Injury sidelined the chestnut son of Street Boss for the rest of his juvenile season, and once he returned to training, his morning works lacked edge.
“He wasn’t really as flashy or impressive in his workouts as he had been as a 2-year-old, which certainly was a cause for concern,” Wellman said. “But we were hoping that if we could get him to a race, hopefully the light bulb would go on. And that’s exactly what happened.”
After running third in his seasonal debut against a quality allowance field over a speed-favoring Gulfstream Park surface, Danza wowed the betting public when he slipped through on the rail in the Arkansas Derby and exploded for a 43/4-length win in his first try going two turns.
“I think he got lost in the shuffle a little. If you go back and looked at his past performances, the horse hadn’t really done anything wrong,” said trainer Todd Pletcher, who has conditioned several of Eclipse’s top runners. “He finished up really strongly, had his legs up underneath him at the end, it’s all encouraging stuff.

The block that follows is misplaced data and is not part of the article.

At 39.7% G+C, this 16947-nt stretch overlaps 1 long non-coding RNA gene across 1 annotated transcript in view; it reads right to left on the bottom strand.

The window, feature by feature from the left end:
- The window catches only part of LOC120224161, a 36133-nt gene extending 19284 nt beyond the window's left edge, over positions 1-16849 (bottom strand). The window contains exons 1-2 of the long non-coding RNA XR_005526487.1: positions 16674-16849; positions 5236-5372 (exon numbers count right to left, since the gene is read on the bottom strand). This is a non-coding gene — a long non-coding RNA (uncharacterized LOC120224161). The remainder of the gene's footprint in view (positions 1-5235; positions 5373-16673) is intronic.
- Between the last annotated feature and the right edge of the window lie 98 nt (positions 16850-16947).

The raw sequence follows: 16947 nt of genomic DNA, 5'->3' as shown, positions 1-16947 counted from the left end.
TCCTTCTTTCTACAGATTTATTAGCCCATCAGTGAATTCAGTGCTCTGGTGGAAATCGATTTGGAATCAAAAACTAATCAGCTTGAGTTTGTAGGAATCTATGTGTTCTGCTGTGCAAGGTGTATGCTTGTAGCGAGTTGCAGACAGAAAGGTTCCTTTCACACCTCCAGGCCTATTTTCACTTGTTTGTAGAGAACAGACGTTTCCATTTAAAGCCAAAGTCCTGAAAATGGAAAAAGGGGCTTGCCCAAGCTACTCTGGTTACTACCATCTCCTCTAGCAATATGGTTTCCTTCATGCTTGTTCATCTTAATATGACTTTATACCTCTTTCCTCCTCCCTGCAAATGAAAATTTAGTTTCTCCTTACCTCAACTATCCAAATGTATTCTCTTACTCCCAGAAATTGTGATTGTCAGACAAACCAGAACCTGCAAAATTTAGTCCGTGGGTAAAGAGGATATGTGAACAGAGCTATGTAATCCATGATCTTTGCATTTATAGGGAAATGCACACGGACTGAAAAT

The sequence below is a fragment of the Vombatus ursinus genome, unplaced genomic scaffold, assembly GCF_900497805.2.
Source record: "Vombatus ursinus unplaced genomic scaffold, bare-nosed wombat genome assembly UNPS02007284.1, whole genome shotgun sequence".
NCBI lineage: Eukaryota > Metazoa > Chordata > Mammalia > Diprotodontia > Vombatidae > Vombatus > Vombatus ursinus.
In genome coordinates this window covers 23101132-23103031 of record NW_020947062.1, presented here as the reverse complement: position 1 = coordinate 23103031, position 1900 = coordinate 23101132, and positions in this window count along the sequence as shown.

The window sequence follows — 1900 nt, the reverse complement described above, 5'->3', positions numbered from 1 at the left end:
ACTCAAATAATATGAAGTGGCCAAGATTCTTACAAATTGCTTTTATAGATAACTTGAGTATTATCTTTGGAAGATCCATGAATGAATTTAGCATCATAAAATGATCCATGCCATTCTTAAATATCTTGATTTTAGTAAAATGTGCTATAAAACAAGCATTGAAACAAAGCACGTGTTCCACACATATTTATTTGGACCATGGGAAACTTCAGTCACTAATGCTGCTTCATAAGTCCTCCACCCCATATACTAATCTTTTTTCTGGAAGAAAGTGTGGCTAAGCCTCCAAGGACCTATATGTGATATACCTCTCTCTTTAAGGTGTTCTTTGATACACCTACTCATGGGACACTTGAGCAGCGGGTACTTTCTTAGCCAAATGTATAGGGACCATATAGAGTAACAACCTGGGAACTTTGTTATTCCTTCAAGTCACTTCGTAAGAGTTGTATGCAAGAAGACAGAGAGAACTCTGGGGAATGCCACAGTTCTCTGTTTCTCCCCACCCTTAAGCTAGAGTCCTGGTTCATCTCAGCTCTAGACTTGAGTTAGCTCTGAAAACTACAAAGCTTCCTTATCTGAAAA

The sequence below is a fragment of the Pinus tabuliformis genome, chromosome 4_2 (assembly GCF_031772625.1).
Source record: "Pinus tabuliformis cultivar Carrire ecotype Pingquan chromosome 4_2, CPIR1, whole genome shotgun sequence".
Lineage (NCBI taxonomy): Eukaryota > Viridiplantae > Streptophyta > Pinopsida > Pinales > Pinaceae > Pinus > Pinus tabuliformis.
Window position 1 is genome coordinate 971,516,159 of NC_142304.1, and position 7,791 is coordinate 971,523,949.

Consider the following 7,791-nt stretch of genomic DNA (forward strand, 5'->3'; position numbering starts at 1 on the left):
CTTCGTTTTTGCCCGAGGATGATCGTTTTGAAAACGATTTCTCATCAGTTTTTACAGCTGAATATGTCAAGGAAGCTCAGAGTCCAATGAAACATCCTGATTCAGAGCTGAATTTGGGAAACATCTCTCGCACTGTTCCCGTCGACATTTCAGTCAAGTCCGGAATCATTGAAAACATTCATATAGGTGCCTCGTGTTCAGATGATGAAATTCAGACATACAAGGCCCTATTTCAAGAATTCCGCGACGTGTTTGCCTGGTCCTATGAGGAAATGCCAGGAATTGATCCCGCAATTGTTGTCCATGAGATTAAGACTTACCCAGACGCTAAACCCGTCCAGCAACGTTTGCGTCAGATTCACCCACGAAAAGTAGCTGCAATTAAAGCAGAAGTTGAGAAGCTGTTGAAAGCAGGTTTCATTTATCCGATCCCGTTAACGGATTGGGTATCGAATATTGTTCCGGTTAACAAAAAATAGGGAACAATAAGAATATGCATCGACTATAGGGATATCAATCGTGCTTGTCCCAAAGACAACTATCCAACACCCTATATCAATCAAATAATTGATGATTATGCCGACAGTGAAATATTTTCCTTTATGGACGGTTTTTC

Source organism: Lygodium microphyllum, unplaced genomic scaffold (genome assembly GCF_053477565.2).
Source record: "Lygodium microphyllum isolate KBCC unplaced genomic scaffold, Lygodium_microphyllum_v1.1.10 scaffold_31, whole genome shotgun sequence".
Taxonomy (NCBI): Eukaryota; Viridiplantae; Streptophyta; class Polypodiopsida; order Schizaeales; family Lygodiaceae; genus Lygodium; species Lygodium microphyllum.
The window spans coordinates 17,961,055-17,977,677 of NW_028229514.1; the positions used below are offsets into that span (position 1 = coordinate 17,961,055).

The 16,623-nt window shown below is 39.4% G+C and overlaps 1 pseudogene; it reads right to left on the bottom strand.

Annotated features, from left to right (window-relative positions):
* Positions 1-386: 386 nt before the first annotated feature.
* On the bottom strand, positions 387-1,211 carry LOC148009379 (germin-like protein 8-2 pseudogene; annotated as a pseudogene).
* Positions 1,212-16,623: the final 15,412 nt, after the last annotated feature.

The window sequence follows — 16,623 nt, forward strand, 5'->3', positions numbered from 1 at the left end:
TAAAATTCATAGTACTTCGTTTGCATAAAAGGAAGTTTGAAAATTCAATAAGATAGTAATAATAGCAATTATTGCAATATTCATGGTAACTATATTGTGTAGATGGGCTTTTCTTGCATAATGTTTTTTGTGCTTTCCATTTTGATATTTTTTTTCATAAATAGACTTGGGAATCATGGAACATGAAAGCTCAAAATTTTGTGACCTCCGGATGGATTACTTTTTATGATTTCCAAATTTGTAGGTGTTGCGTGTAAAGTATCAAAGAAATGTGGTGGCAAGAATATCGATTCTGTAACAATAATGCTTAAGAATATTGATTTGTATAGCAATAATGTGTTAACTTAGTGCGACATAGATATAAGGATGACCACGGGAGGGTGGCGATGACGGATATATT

“Sometimes it takes years and years to get a horse like that, but Eclipse done a great job finding them.”
With the level of success Eclipse has already enjoyed comes a self-inflicted pressure to make sure every experience is of the highest level.
At some point next Sunday evening, Midkiff hopes he and Wellman and their partners can sit back and exhale in appreciation of their most recent achievement.
“Sometimes you need to take a deep breath and be like, ‘You know what? This is what everybody always talks about,'” Midkiff said. “A lot of people spend many years in the industry, and they all strive to get to the point that a handful of us are blessed to be at.”